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The Yankees need to learn to manage the 10-day disabled list

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With cornerstone players who have nagging injuries, sometimes you can’t take a chance.

MLB: New York Yankees at Boston Red Sox Winslow Townson-USA TODAY Sports

When the new CBA emerged from negotiations, one of the best wins from the union’s standpoint was the addition of the 10-day disabled list. This served a dual-purpose that would likely worked to the union’s benefit: not only would teams be able to quickly rest players that otherwise might play instead of missing a full two weeks (and risk further injury), it would also allow more 25-man roster manipulation, essentially opening new spots (and jobs) for minor league players.

In its first year, I would say the Yankees have seen mixed results. While this has allowed a lot more flexibility, we’ve also seen where the organization and players’ mentality is stuck in a world where using that disabled list is admitting some kind of defeat, or that doing so costs something in some way. I can go through a few examples, and one that cropped up just recently.

My first issue was how the Yankees handled the Greg Bird situation. At the end of spring training he had the horrible and mysterious foul ball off of his ankle. He complained about the pain and decided to play through it. He only aggravated it, forcing him to play a really poor April and was then sidelined before ultimately getting surgery and rehab. Everything once he was put on the disabled list was handled as it should, but the question is: why not just put him on the disabled list from the beginning? If he’s your first baseman of the future and you have backup options, why even take the risk to aggravate it?

Then there was another instance with Starlin Castro. After pulling his hamstring against Boston on July 15th, he re-injured it against Minnesota on the 19th. If you notice your starting second baseman limping on one day, maybe don’t allow him to play enough more that he’ll re-injure it, forcing him to miss nearly another month after already being sidelined for much of the previous month as well. Even though he believed he wasn’t brought back too soon, the question remains... why did the Yankees take his word for it when they saw him limping on the field?

This one is smaller, but still significant. Aroldis Chapman has experienced some elbow discomfort, and yet, no disabled list as of now. He had an MRI that turned up negative, he says he’s fine, but still said the discomfort was mild. If he keeps performing poorly and he actually injures the elbow again, maybe they will second-guess not using the short disabled list stint considering their bullpen depth.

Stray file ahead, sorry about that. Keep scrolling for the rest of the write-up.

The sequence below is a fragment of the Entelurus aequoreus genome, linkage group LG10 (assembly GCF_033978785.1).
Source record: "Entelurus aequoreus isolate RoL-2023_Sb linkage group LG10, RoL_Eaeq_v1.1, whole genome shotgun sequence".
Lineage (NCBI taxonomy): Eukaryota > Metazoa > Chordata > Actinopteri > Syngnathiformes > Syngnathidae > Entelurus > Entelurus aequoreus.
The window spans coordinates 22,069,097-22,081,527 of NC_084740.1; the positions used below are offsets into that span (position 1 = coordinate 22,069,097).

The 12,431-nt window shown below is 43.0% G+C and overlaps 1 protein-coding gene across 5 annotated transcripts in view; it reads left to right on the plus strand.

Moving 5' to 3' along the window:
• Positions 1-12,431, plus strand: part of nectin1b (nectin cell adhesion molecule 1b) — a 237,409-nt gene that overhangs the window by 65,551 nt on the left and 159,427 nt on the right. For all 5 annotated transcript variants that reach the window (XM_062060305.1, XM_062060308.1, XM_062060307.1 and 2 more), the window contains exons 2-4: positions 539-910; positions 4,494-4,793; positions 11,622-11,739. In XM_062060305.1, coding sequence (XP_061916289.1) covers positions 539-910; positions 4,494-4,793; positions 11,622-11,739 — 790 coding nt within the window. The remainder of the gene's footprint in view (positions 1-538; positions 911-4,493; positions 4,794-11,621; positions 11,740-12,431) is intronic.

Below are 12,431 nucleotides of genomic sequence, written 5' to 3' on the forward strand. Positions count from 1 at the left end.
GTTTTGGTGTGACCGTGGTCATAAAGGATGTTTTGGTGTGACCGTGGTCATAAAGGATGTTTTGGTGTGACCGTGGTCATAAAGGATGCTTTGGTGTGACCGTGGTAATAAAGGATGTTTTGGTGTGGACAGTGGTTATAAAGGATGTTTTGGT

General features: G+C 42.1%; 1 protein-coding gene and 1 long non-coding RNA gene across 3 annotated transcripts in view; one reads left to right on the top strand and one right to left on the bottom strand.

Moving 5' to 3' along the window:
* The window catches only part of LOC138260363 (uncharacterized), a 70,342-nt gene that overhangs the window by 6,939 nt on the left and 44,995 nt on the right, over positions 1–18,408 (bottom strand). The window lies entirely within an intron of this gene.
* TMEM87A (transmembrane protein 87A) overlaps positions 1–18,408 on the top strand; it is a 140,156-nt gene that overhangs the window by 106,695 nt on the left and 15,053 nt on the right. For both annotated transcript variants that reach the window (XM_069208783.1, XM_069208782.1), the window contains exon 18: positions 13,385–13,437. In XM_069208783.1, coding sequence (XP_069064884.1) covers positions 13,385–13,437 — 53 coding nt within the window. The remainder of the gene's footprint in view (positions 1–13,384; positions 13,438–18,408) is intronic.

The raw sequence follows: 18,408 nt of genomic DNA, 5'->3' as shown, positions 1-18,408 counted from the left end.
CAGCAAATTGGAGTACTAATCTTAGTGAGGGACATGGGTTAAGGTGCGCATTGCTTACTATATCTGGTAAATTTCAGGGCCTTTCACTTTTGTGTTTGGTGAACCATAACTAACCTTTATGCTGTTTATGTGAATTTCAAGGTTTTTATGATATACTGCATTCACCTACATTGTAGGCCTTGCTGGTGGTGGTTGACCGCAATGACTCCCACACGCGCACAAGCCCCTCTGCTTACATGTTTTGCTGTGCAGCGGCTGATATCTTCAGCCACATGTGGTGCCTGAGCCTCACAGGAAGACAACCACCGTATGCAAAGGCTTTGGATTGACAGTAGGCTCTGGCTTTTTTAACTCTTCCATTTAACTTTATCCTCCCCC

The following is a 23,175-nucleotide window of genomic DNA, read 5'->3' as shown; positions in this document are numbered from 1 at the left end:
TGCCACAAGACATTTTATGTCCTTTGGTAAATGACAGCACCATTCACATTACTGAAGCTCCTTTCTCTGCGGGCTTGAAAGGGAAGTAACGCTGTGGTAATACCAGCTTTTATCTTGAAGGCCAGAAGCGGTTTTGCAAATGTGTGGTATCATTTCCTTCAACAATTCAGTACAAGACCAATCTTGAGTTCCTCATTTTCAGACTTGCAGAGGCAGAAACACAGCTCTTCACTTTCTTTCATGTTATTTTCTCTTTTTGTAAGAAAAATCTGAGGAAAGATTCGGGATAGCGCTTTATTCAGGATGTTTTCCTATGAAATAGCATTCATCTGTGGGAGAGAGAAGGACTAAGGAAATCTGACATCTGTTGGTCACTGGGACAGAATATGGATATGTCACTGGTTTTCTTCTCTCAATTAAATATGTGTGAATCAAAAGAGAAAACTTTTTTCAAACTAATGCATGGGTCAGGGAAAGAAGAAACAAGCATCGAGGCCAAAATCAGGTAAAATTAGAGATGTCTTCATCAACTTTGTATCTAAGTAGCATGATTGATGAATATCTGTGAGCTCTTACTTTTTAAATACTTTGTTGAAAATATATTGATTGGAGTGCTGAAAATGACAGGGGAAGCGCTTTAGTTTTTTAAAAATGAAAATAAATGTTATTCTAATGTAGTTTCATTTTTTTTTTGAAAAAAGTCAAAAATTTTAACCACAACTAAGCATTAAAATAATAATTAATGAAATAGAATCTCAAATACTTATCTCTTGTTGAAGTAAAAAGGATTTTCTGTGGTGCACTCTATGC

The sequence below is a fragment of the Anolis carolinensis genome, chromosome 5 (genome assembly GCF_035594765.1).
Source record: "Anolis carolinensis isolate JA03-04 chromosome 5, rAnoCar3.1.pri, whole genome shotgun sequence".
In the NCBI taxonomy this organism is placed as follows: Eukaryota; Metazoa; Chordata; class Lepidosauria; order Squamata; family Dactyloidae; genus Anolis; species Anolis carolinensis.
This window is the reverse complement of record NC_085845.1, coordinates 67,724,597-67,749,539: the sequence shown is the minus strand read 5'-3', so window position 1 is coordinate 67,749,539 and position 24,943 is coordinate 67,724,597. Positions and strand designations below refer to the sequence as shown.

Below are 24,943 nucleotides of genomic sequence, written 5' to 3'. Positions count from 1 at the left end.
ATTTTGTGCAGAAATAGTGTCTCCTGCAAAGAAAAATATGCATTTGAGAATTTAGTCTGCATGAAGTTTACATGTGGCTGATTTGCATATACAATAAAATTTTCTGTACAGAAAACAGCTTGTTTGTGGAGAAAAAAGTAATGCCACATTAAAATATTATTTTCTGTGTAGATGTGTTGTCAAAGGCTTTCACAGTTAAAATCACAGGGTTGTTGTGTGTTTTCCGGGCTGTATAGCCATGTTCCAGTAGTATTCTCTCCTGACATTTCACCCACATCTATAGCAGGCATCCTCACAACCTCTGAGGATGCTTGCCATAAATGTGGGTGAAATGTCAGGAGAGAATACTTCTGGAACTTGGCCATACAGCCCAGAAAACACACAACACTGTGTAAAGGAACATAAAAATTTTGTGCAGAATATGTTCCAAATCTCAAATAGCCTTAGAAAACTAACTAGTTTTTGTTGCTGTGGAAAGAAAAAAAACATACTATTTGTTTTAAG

The last example is none other than Aaron Judge. I’m not going to speculate as to if or how much he’s injured, but there’s clearly something odd with his left shoulder. He ices it after nearly after every game, and it was reported just yesterday that there was discussion about a cortisone shot but they decided against it. Instead they are going to rest him as much as possible, hoping that he rounds back into form. They could also use the dang 10-day disabled list, the thing you can use instead of just resting someone on-and-off for ten days!

I’m not sure where the fault lies. It’s hard to tell as an outsider. I think some fault definitely lies with the Yankees’ medical staff, both for botching the Bird injury and allowing Castro to re-injure his hamstring. In regards to Chapman and Judge, what can you really do? They’re two players that sorely need to be on the roster if healthy, and if they incessantly claim that they are, and they’re not showing outward signs of injury, then what can you do? It could come down to instilling a sense of: it isn’t being selfish to admit you’re injured, because getting re-injured hurts the team more.

I’m not saying the organization has to change that machismo culture, but they sure as hell shouldn’t be playing someone if they’re limping. Overall it’s still the “Yankees’” problem, whether it’s player, coach, or staff, and they need to find the strategy that works best, especially with young and exciting players that need to be protected. Sometimes you need to understand that a few days off in the grand scheme of things is not the end of the world. It exists for a reason, and everyone should use it to their benefit.